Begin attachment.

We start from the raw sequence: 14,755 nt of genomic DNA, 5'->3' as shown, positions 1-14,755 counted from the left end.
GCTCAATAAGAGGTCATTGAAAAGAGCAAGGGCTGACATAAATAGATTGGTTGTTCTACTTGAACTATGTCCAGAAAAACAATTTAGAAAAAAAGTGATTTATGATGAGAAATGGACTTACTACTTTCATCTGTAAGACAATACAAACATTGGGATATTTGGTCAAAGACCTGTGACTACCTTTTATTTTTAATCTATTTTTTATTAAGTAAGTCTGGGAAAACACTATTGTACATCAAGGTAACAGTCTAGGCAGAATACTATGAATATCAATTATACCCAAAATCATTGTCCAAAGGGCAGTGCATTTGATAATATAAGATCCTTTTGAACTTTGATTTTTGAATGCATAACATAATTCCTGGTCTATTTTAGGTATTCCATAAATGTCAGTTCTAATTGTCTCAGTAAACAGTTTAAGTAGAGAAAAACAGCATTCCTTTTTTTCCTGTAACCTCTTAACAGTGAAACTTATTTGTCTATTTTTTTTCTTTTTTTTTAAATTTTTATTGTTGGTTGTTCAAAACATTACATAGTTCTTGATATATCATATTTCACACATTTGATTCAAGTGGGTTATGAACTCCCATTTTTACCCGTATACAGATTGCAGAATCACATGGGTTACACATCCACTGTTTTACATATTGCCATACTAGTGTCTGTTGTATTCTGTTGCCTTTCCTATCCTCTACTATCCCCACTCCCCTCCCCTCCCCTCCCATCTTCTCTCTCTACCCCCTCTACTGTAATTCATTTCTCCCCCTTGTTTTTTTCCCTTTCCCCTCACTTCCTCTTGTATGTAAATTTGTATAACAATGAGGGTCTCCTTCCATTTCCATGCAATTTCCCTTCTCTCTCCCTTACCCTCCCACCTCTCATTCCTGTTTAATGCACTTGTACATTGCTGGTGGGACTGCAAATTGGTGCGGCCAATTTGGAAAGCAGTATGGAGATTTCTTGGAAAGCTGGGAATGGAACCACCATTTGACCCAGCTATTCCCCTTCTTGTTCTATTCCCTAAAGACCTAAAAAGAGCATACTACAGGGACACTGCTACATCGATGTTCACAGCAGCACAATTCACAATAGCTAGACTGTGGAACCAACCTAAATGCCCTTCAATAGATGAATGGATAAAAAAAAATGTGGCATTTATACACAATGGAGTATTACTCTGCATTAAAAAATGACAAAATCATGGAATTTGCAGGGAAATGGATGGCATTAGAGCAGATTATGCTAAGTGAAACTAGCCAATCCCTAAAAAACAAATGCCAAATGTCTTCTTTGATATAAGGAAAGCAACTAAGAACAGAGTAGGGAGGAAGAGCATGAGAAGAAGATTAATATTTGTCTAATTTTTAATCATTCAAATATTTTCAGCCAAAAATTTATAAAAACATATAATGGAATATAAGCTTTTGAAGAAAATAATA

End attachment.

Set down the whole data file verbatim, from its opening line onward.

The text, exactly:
We start from the raw sequence: 14,755 nt of genomic DNA, 5'->3' as shown, positions 1-14,755 counted from the left end.
GCTCAATAAGAGGTCATTGAAAAGAGCAAGGGCTGACATAAATAGATTGGTTGTTCTACTTGAACTATGTCCAGAAAAACAATTTAGAAAAAAAGTGATTTATGATGAGAAATGGACTTACTACTTTCATCTGTAAGACAATACAAACATTGGGATATTTGGTCAAAGACCTGTGACTACCTTTTATTTTTAATCTATTTTTTATTAAGTAAGTCTGGGAAAACACTATTGTACATCAAGGTAACAGTCTAGGCAGAATACTATGAATATCAATTATACCCAAAATCATTGTCCAAAGGGCAGTGCATTTGATAATATAAGATCCTTTTGAACTTTGATTTTTGAATGCATAACATAATTCCTGGTCTATTTTAGGTATTCCATAAATGTCAGTTCTAATTGTCTCAGTAAACAGTTTAAGTAGAGAAAAACAGCATTCCTTTTTTTCCTGTAACCTCTTAACAGTGAAACTTATTTGTCTATTTTTTTTCTTTTTTTTTAAATTTTTATTGTTGGTTGTTCAAAACATTACATAGTTCTTGATATATCATATTTCACACATTTGATTCAAGTGGGTTATGAACTCCCATTTTTACCCGTATACAGATTGCAGAATCACATGGGTTACACATCCACTGTTTTACATATTGCCATACTAGTGTCTGTTGTATTCTGTTGCCTTTCCTATCCTCTACTATCCCCACTCCCCTCCCCTCCCCTCCCATCTTCTCTCTCTACCCCCTCTACTGTAATTCATTTCTCCCCCTTGTTTTTTTCCCTTTCCCCTCACTTCCTCTTGTATGTAAATTTGTATAACAATGAGGGTCTCCTTCCATTTCCATGCAATTTCCCTTCTCTCTCCCTTACCCTCCCACCTCTCATTCCTGTTTAATGCACTTGTACATTGCTGGTGGGACTGCAAATTGGTGCGGCCAATTTGGAAAGCAGTATGGAGATTTCTTGGAAAGCTGGGAATGGAACCACCATTTGACCCAGCTATTCCCCTTCTTGTTCTATTCCCTAAAGACCTAAAAAGAGCATACTACAGGGACACTGCTACATCGATGTTCACAGCAGCACAATTCACAATAGCTAGACTGTGGAACCAACCTAAATGCCCTTCAATAGATGAATGGATAAAAAAAAATGTGGCATTTATACACAATGGAGTATTACTCTGCATTAAAAAATGACAAAATCATGGAATTTGCAGGGAAATGGATGGCATTAGAGCAGATTATGCTAAGTGAAACTAGCCAATCCCTAAAAAACAAATGCCAAATGTCTTCTTTGATATAAGGAAAGCAACTAAGAACAGAGTAGGGAGGAAGAGCATGAGAAGAAGATTAATATTTGTCTAATTTTTAATCATTCAAATATTTTCAGCCAAAAATTTATAAAAACATATAATGGAATATAAGCTTTTGAAGAAAATAATA